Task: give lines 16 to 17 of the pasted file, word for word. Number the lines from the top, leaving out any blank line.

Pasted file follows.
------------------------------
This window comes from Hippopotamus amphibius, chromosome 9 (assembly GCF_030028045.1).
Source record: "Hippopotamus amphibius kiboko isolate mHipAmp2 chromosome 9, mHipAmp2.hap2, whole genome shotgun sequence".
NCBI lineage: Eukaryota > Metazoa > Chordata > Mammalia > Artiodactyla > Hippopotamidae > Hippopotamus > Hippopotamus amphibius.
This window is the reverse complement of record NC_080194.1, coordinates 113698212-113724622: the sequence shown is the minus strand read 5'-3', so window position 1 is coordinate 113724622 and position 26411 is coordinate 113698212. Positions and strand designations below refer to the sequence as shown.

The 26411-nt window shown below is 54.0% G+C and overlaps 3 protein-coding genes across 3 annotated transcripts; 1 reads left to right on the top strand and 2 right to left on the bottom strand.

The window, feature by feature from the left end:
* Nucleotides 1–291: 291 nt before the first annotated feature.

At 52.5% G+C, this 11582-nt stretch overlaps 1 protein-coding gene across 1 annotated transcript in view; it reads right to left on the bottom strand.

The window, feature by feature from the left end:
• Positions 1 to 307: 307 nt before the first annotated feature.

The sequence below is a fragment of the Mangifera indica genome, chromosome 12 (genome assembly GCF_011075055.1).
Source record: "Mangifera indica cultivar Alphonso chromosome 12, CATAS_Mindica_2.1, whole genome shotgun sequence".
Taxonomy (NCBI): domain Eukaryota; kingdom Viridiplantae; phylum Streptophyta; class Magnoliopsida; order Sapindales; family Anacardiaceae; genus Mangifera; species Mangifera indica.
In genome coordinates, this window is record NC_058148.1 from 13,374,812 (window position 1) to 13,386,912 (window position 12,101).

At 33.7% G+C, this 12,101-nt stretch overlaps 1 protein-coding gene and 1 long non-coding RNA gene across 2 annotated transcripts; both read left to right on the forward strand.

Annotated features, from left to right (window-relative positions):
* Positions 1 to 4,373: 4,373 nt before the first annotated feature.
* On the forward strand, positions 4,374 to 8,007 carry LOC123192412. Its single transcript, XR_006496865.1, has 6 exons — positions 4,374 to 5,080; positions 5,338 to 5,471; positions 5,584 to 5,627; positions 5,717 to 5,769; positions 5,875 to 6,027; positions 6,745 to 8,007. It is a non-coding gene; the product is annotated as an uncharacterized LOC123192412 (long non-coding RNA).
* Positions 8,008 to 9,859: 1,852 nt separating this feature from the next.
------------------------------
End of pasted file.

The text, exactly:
Annotated features, from left to right (window-relative positions):
* Positions 1 to 4,373: 4,373 nt before the first annotated feature.